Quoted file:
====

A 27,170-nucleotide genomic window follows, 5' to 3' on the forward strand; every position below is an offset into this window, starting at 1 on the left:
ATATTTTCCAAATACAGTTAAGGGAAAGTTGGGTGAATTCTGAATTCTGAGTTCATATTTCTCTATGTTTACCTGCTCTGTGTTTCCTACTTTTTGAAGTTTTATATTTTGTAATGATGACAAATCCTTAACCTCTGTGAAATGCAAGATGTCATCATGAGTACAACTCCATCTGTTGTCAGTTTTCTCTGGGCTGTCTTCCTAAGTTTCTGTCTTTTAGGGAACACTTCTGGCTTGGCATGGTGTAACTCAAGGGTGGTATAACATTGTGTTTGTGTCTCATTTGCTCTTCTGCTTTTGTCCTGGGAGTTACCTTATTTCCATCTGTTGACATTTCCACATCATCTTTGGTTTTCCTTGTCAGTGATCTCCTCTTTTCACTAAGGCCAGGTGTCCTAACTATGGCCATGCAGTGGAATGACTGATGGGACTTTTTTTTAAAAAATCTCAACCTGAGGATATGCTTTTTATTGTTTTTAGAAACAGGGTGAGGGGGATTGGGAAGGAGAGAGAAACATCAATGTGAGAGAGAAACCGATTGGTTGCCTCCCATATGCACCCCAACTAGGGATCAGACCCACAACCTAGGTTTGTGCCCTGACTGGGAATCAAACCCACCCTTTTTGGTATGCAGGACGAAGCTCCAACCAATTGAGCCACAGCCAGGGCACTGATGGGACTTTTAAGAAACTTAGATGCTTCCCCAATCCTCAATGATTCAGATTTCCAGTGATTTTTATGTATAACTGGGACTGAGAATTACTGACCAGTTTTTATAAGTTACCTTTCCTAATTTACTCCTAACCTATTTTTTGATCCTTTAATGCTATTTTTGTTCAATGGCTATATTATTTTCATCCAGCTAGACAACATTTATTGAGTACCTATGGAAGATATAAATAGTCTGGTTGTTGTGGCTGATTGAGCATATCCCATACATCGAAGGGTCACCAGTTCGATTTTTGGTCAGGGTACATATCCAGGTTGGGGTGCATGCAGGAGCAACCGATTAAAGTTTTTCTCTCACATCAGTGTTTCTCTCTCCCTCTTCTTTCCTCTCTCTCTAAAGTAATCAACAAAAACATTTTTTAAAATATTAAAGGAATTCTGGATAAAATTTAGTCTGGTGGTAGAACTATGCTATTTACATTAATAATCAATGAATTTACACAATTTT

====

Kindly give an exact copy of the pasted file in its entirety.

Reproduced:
A 27,170-nucleotide genomic window follows, 5' to 3' on the forward strand; every position below is an offset into this window, starting at 1 on the left:
ATATTTTCCAAATACAGTTAAGGGAAAGTTGGGTGAATTCTGAATTCTGAGTTCATATTTCTCTATGTTTACCTGCTCTGTGTTTCCTACTTTTTGAAGTTTTATATTTTGTAATGATGACAAATCCTTAACCTCTGTGAAATGCAAGATGTCATCATGAGTACAACTCCATCTGTTGTCAGTTTTCTCTGGGCTGTCTTCCTAAGTTTCTGTCTTTTAGGGAACACTTCTGGCTTGGCATGGTGTAACTCAAGGGTGGTATAACATTGTGTTTGTGTCTCATTTGCTCTTCTGCTTTTGTCCTGGGAGTTACCTTATTTCCATCTGTTGACATTTCCACATCATCTTTGGTTTTCCTTGTCAGTGATCTCCTCTTTTCACTAAGGCCAGGTGTCCTAACTATGGCCATGCAGTGGAATGACTGATGGGACTTTTTTTTAAAAAATCTCAACCTGAGGATATGCTTTTTATTGTTTTTAGAAACAGGGTGAGGGGGATTGGGAAGGAGAGAGAAACATCAATGTGAGAGAGAAACCGATTGGTTGCCTCCCATATGCACCCCAACTAGGGATCAGACCCACAACCTAGGTTTGTGCCCTGACTGGGAATCAAACCCACCCTTTTTGGTATGCAGGACGAAGCTCCAACCAATTGAGCCACAGCCAGGGCACTGATGGGACTTTTAAGAAACTTAGATGCTTCCCCAATCCTCAATGATTCAGATTTCCAGTGATTTTTATGTATAACTGGGACTGAGAATTACTGACCAGTTTTTATAAGTTACCTTTCCTAATTTACTCCTAACCTATTTTTTGATCCTTTAATGCTATTTTTGTTCAATGGCTATATTATTTTCATCCAGCTAGACAACATTTATTGAGTACCTATGGAAGATATAAATAGTCTGGTTGTTGTGGCTGATTGAGCATATCCCATACATCGAAGGGTCACCAGTTCGATTTTTGGTCAGGGTACATATCCAGGTTGGGGTGCATGCAGGAGCAACCGATTAAAGTTTTTCTCTCACATCAGTGTTTCTCTCTCCCTCTTCTTTCCTCTCTCTCTAAAGTAATCAACAAAAACATTTTTTAAAATATTAAAGGAATTCTGGATAAAATTTAGTCTGGTGGTAGAACTATGCTATTTACATTAATAATCAATGAATTTACACAATTTT